By Carolyn Edlund
Your work may be appealing on the surface, but what do you see when you flip it over?
Years ago in a fiber art class, my professor looked at a piece I had completed as an assignment. Then she turned it over, frowned and said, “The back of your work must be as finished as the front.”
She was right, and I learned a lesson. This applies to all art, even when the back of the work is not visible when the work is installed. The way you finish the back speaks to the quality and perceived value of your work, and can considerably enhance it.
What’s on the back of your work? If it’s two-dimensional, do you take advantage of that piece of real estate to attach a Certificate of Authenticity, information about the subject matter, yourself as the artist, or other information?
Hiding knots and stitches, nails or other signs of the construction of a piece of art is important, of course. Framers often cover evidence of their construction with brown paper. At the very least, this type of finishing should be done.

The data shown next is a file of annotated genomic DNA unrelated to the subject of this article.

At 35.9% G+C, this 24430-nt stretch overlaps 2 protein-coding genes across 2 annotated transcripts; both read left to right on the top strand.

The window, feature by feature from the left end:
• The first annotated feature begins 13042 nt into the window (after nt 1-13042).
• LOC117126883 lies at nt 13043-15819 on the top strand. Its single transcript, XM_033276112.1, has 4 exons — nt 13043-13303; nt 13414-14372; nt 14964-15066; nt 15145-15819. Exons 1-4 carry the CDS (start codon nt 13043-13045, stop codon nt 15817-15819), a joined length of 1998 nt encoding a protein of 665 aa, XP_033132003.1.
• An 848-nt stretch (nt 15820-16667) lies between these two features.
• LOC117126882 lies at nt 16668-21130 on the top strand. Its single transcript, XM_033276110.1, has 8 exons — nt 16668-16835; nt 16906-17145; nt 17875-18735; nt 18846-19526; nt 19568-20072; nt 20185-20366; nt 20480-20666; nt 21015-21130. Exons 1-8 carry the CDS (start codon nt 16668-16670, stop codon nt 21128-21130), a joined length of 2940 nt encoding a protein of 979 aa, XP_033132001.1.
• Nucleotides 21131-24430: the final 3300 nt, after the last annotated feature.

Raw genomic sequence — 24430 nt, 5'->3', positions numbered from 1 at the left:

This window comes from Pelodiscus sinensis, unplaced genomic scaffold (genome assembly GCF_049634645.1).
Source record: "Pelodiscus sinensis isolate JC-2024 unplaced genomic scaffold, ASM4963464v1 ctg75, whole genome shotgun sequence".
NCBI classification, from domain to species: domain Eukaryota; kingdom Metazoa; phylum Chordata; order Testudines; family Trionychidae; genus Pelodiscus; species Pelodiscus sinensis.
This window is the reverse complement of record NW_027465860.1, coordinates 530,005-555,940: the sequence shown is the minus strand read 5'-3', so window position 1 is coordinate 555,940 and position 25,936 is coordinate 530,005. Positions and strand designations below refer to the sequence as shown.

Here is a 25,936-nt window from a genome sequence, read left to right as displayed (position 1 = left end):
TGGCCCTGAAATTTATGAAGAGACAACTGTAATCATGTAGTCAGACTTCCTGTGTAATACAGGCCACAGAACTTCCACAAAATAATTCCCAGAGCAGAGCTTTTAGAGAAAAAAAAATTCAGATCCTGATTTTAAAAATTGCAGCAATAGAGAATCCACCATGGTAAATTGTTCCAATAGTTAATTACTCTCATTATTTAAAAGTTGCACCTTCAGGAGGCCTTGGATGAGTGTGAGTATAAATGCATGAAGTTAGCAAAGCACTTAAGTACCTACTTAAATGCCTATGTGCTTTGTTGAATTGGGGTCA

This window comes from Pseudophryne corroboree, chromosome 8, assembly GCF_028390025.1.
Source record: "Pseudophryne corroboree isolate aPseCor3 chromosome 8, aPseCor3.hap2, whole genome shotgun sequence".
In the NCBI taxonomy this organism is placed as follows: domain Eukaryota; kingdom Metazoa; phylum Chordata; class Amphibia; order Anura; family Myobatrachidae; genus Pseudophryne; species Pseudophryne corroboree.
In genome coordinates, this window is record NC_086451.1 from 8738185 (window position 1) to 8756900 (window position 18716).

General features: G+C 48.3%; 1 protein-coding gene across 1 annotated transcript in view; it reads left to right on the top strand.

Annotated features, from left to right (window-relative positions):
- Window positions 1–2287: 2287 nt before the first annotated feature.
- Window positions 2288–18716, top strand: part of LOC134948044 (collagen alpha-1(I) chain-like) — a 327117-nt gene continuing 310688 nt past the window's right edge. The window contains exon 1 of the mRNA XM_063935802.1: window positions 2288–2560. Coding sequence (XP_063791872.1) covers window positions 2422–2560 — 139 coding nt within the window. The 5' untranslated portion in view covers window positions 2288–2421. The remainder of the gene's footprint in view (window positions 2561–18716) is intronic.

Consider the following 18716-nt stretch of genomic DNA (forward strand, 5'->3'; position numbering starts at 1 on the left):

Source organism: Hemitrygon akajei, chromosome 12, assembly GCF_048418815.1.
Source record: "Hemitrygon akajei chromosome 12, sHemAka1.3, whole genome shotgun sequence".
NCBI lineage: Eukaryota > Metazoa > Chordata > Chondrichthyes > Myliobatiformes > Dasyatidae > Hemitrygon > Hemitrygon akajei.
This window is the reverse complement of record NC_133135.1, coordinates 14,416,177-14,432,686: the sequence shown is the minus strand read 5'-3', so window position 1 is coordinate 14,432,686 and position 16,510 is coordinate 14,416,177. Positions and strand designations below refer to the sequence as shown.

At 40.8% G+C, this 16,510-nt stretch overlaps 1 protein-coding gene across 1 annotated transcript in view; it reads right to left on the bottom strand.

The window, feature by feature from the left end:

Have you considered using the back (or inside) of your work to house a hidden surprise? Perhaps a beautiful decorative lining in a pocket, or words inscribed on the bottom of a handmade ceramic pot. Many greeting card artists take the opportunity to use the space on the back of each card to share a quote, a small image or piece of humor.
Small touches in unexpected places add value to your work. Using available space on the back of your work to help tell your story can make the difference in closing the sale. Consistent use of unexpected touches can be an expression of your brand as an artist, even when used on the back or the inside.
How are you using available space on the back of your own work to finish and enhance the value of your own art?